Cenotes—naturally formed, slightly shaded swimming holes—are an enduring image of Mexico.

Otro Oaxaca has built an homage to cenotes in this stunning new hotel. Light filters through a porthole in the roof of a heated, 20-foot plunge pool, offering a tranquil escape from the rest of the world. It’s stunning, and it still might not even be the best pool at the hotel—the rooftop pool that overlooks the 16th century Templo de Santo Domingo de Guzmán is hard to beat.

The rest of the place is beautiful too: 16 rooms of exquisitely designed Mexican goodness, and a restaurant of yet more delicious Mexican goodness. This is one of the best hotels to open this year, absolutely no doubt about it.

From AU$490 per night.



Like that talented mate at high school—smart, attractive, a natural at sport, pop-culture reference expert and part-time DJ—some places on earth are just blessed.

Set on 200-acres of lush Dominican wilderness, 14 extraordinary suites overlook a mountainous ocean landscape to one side and the Sulfur Spring Valley to the other. Want to relax? Sulfuric mineral hot springs are just minutes away from your suite. Fancy an adventure? You can hike to either the Atlantic Ocean or the Caribbean Sea in just a day.

The design of this complex is at the intersection of epic and mindful. The whole resort is off-grid, using sun as power and rain as water, and is completely genuine in its eco-credentials.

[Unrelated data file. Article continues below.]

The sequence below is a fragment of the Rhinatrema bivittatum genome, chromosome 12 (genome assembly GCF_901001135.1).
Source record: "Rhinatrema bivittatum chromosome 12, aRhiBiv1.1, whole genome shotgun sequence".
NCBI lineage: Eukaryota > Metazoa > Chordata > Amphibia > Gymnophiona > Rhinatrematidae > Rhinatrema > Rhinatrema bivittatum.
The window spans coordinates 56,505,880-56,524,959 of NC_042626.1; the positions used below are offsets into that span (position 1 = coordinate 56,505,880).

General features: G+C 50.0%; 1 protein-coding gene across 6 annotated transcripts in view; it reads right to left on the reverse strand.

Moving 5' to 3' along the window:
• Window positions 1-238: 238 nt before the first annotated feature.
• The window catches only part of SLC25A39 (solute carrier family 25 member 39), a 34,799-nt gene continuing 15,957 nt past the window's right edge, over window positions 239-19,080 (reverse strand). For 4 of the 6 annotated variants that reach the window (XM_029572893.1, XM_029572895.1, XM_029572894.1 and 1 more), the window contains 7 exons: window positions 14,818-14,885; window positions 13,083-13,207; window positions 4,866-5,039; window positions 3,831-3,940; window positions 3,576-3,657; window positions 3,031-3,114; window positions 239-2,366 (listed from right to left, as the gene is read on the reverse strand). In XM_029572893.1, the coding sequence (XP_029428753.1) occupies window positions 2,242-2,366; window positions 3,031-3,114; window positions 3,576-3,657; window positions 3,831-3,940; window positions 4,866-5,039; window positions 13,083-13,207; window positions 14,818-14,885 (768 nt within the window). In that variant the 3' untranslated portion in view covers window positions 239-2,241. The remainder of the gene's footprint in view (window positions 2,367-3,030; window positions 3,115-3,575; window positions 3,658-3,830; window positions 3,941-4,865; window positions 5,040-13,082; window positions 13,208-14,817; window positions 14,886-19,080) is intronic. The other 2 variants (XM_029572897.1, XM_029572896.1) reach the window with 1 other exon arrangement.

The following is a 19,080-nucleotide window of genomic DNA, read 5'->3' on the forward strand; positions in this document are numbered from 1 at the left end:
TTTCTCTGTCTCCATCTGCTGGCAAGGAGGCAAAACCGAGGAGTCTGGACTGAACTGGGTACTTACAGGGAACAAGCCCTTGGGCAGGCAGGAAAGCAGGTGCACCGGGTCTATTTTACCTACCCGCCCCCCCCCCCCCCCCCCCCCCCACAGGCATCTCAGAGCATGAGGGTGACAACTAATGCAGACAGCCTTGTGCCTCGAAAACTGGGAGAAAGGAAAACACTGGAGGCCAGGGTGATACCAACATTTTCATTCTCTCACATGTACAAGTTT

In fact, Coulibri Ridge took its creators 20 years to build—20 years well spent, in our humble opinion.’

From AU$999 per night.

Click here to check CARIBBEAN COOL


Botánika Osa Pensinsula is like a homage to planet earth.

It’s a brand-new eco-resort in Costa Rica, situated where stunning rainforest meets an idyllic stretch of coastline that is more or less private except for the biota that also call this part of the world home.

Located right next to Corcovado National Park and Golfo Dulce, thriving reptile, marine and wildlife hubs respectively, the resort could not be better placed for animal lovers.

When you’re done watching those beasts roam around their habitats, you can roam the stunning expanses of the resort; be it the lagoon-style pool, world class restaurants or jungle-like luxury of your room or villa.

From AU$168 per night, minimum three nights.



This might just be the ultimate party house.

If you manage to round up a few of your best mates for a week at Oasis Kalua in Colombia, your life has surely peaked.

Kalua is a four-bedroom, thatched roof, tropical paradise surrounded on all sides by the Caribbean Sea, about an hour by boat from Cartagena. By day you’ll be faced with such tough decisions as whether to lounge in the cabana or on one of the many sunbathing decks, and whether to swim in the pool or the crystal-clear sea. By night, its coronas, Piña Coladas and dancing in your own private Casa de Fiesta. Salud!